As a regular reader of John Yarmuth’s column in LEO, I thought his comments were frequently satirical, sometimes sarcastic, but never “goofy.” It appeared to me that he was reacting to the extremist agenda of our radically right-wing Congress in many cases. So, the point of his comments frequently went like this: “If you’re willing to accept their crazy ideas, then let’s consider this one, too.”
In the vein of John Stossel on ABC-TV, Yarmuth’s columns implored the extremist politicians to “gimme a break!”
As we know, this is called context. If Yarmuth’s comments of 10 to 15 years ago sound outrageous, it’s because he was responding to extremist ideas that time has proven to be utterly ridiculous.
I’ve become so thoroughly disgusted with everything Anne Northup stands for — not the least her sleazy, gutter-level attacks against John Yarmuth — that I’ve pasted the following sign to the inside of my front door: “If you are working for the re-election of Anne Northup, please get off my property immediately or I will call the police!”
I urge all your readers to do the same.
N. David Williams
State the Obvious
Bush, Northup, Davis and the Republican administration have made us less safe from terrorism. This is because the Iraq War is attracting more and better trained terrorists to fight in Iraq and to fight us throughout the world. Bush’s own intelligence report stated this.
Not only was it a huge mistake that cost more than 2,700 American military lives and billions of dollars, it is increasing our vulnerability at home.
We need a better plan than a war in Iraq, and our government needs to give us one soon.
Cut and Run
It’s hard to imagine any administration from either party during any moment in this nation’s history being more pathologically dishonest, as morally corrupt, more arrogantly unrepentant or as profoundly dangerous as that of George W. Bush.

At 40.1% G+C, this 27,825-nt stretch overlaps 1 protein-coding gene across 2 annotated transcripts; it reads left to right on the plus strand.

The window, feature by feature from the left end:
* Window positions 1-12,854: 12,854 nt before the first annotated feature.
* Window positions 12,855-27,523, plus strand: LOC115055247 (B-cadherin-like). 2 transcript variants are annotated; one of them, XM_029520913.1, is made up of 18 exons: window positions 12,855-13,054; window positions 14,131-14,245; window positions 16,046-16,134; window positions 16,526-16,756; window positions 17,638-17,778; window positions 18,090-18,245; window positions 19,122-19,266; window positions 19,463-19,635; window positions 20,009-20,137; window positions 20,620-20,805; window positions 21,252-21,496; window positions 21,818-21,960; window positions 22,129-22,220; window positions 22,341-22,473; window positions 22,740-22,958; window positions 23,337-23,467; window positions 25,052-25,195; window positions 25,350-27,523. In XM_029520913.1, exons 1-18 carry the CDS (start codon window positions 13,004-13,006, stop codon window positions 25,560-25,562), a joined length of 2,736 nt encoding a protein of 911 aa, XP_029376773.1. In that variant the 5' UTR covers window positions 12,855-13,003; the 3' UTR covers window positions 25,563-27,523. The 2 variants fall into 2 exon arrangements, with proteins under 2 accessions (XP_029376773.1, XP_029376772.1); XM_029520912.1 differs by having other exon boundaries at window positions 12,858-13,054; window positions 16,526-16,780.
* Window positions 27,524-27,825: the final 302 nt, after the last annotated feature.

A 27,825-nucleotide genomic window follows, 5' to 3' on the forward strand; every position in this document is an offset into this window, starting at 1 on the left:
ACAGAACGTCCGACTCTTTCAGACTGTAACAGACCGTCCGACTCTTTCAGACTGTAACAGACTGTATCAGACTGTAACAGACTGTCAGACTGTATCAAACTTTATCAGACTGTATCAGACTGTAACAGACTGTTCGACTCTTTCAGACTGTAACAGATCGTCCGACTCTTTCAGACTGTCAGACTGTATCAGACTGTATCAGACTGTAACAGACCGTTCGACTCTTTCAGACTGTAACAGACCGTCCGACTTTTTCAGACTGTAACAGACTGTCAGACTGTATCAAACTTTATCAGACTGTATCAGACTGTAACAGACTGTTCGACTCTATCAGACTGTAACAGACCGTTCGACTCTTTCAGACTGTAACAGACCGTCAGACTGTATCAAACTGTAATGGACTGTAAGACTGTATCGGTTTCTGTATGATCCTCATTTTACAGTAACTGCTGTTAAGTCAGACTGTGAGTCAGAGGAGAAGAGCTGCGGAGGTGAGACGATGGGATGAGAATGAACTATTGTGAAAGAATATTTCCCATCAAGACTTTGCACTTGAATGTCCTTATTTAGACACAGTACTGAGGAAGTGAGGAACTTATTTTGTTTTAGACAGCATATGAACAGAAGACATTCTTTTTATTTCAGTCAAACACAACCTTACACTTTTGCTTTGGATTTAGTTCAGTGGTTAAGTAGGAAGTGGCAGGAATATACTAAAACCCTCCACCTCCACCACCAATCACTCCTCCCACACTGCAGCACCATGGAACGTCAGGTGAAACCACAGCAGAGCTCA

The newest low came when the president and his cronies renewed their call for the allowance of torture as an officially sanctioned act of our government, takes one’s breath away. For this president to actually argue that any “interrogation techniques” that don’t induce organ failure or death, be considered something other than torture and, therefore, within the bounds of a civilized society, exhibits a wanton disregard for the rule of law and a cowardly surrender to the dark forces he claims to be fighting.
This presidency is a malignant fraud dressed up as patriotism. It and its rubber-stamp toadies in Congress, including our own Anne Northup, are not, as they claim, defenders of all things good and American but are, in fact and deed, willing partners of Osama bin Laden in his quest to undermine our democracy. bin Laden could not have dreamt of better.
The time has long since passed to say so in the bright light of day from which these people, like cockroaches, cut and run.